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Unum’s Proverbial Runaround

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Jacksonville, FL“I found out firsthand that Unum, or Unum Provident, is the second worst insurance company in the world,” says Herman, who was recently denied Unum long-term disability benefits. “I am still in shock from their bad faith practice, and so are my doctors.”

Herman is correct: The American Association for Justice lists Allstate as the world’s worst, with First Unum running a close second. His Unum group for disability benefits came into effect in 1997 - Herman taught school for a Native American tribe for 15 years prior to 1997. He was diagnosed with renal disease that same year - coincidentally of course: it isn’t a disease you can put on hold until you have insurance. He had to go on dialysis and waited for a kidney transplant. (Interestingly, Unum refers to both dialysis and transplant as treatment by “artificial means.”)

“I got the denial letter from Unum this September, right out of the blue,” says Herman. “The reason they gave for denial was that my transplant center had not sent them my medical records. But that is puzzling because every two years I signed a medical release from the center. And I have never seen one of Unum’s independent medical examiners so how could they determine that I can return to work?”

Herman called the transplant center and asked why Unum had not received his medical records. “Initially, they thought Unum’s form was not conforming to the HIPPA regulations and it was an invasion of my privacy, so there was a holdup but nothing of any consequence. Then the center reversed their decision and said that Unum received my records.”

Where does the screwup originate - with the transplant center or with Unum? According to Herman, the transplant center says the standard rule is that any insurance company should have contacted them if there was a problem. The center confirmed that they contacted Unum this past February. In other words, Herman has experienced another of Unum’s bad faith tactics - the proverbial “runaround.”

And Unum had another tactic up its sleeve: Herman says that Unum has misclassified him.

“Unum has me classified as (2) but I should be (1), which is a classification for all federally certified teachers,” Herman explains. The (2) classification requires that I return to work at some level and (1) states that I don’t need to return to work because I don’t have the capacity to do the material duties. So misinterpreting my policy is yet another bad faith tactic. These Unum contracts are written by attorneys; they are meant to be precise but the Unum reps can’t or won’t translate the contract.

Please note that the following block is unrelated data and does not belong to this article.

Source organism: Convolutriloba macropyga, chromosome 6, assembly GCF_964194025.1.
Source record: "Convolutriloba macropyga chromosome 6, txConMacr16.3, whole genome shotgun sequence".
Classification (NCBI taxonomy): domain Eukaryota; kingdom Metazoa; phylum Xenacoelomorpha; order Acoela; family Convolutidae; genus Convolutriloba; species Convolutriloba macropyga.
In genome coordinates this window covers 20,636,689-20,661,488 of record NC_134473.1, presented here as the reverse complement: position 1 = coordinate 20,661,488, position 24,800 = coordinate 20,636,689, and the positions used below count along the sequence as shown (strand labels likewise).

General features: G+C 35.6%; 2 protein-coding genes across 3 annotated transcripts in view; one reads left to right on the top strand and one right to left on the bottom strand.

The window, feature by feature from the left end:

“I have held onto a copy of my policy like it is water in the desert so I can prove that I have been misclassified.”

Herman adds that Unum’s contract stipulates he must also apply for Social Security benefits so that Unum can deduct the amount of benefits he receives from Social Security. He was immediately approved by Social Security and gets reviewed regularly. But Unum even sidesteps Social Security with the excuse that they presumed Herman was disabled and unable to work!

“After reading about so many denied Unum disability claims at LawyersandSettlements, I expected this from Unum,” says Herman. “Unum knows that someone with a meager income cannot fight them. I have seven more years until I reach 65 years of age so I guess Unum prefers to challenge me, knowing I am defenseless.

“Here is the crème de la crème: my nephrologist never told Unum that I could return back to work. Unum’s independent medical examiner called him and said that I was indeed capable of working - Unum diagnosed me without seeing me. My nephrologist thinks that Unum was trying to provoke him into reporting that I can return to work. Anyway, that isn’t going to happen - I am getting a letter from my doctor tomorrow that clarifies he did not say that I can work.

“I got a kidney transplant in 2002 at the Mayo Clinic and I was given another chance in life. But I am really paying for it thanks to Unum - it isn’t easy living on $588 per month.”

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